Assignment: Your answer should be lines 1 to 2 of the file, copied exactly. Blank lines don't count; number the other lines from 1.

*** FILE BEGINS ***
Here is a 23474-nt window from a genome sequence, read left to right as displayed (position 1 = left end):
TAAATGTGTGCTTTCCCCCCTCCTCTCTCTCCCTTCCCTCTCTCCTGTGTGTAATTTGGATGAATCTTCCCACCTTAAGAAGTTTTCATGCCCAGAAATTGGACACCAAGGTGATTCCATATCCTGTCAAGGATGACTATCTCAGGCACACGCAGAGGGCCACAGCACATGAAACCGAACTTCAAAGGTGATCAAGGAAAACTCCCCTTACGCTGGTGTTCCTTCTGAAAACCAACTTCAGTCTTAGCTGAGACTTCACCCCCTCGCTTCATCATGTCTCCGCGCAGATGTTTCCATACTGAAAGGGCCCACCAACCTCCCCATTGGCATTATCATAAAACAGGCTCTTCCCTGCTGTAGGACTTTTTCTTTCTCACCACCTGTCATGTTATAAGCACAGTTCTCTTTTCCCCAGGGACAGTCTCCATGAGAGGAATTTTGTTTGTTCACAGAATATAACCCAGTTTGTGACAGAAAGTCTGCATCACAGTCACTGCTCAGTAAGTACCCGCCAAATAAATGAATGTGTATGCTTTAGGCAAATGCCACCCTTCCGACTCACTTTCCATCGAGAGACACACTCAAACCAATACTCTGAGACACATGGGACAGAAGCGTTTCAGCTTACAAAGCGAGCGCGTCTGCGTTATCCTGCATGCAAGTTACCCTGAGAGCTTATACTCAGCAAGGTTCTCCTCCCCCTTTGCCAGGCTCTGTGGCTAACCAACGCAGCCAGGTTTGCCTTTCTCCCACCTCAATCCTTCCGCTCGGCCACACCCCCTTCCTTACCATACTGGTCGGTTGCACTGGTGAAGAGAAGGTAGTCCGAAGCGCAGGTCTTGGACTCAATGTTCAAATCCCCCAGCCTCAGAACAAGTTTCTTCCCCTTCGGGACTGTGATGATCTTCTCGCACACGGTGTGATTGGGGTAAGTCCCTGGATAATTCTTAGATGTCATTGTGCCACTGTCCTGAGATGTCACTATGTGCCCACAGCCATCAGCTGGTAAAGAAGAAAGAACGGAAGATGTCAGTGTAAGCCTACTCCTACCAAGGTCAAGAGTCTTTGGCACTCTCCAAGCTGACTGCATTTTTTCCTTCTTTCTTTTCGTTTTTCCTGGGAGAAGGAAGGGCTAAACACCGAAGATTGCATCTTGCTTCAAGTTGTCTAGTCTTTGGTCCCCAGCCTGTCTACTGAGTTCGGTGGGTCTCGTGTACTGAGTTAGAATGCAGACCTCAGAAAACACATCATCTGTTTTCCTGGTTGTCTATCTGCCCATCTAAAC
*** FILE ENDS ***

Here is a 23474-nt window from a genome sequence, read left to right as displayed (position 1 = left end):
TAAATGTGTGCTTTCCCCCCTCCTCTCTCTCCCTTCCCTCTCTCCTGTGTGTAATTTGGATGAATCTTCCCACCTTAAGAAGTTTTCATGCCCAGAAATTGGACACCAAGGTGATTCCATATCCTGTCAAGGATGACTATCTCAGGCACACGCAGAGGGCCACAGCACATGAAACCGAACTTCAAAGGTGATCAAGGAAAACTCCCCTTACGCTGGTGTTCCTTCTGAAAACCAACTTCAGTCTTAGCTGAGACTTCACCCCCTCGCTTCATCATGTCTCCGCGCAGATGTTTCCATACTGAAAGGGCCCACCAACCTCCCCATTGGCATTATCATAAAACAGGCTCTTCCCTGCTGTAGGACTTTTTCTTTCTCACCACCTGTCATGTTATAAGCACAGTTCTCTTTTCCCCAGGGACAGTCTCCATGAGAGGAATTTTGTTTGTTCACAGAATATAACCCAGTTTGTGACAGAAAGTCTGCATCACAGTCACTGCTCAGTAAGTACCCGCCAAATAAATGAATGTGTATGCTTTAGGCAAATGCCACCCTTCCGACTCACTTTCCATCGAGAGACACACTCAAACCAATACTCTGAGACACATGGGACAGAAGCGTTTCAGCTTACAAAGCGAGCGCGTCTGCGTTATCCTGCATGCAAGTTACCCTGAGAGCTTATACTCAGCAAGGTTCTCCTCCCCCTTTGCCAGGCTCTGTGGCTAACCAACGCAGCCAGGTTTGCCTTTCTCCCACCTCAATCCTTCCGCTCGGCCACACCCCCTTCCTTACCATACTGGTCGGTTGCACTGGTGAAGAGAAGGTAGTCCGAAGCGCAGGTCTTGGACTCAATGTTCAAATCCCCCAGCCTCAGAACAAGTTTCTTCCCCTTCGGGACTGTGATGATCTTCTCGCACACGGTGTGATTGGGGTAAGTCCCTGGATAATTCTTAGATGTCATTGTGCCACTGTCCTGAGATGTCACTATGTGCCCACAGCCATCAGCTGGTAAAGAAGAAAGAACGGAAGATGTCAGTGTAAGCCTACTCCTACCAAGGTCAAGAGTCTTTGGCACTCTCCAAGCTGACTGCATTTTTTCCTTCTTTCTTTTCGTTTTTCCTGGGAGAAGGAAGGGCTAAACACCGAAGATTGCATCTTGCTTCAAGTTGTCTAGTCTTTGGTCCCCAGCCTGTCTACTGAGTTCGGTGGGTCTCGTGTACTGAGTTAGAATGCAGACCTCAGAAAACACATCATCTGTTTTCCTGGTTGTCTATCTGCCCATCTAAAC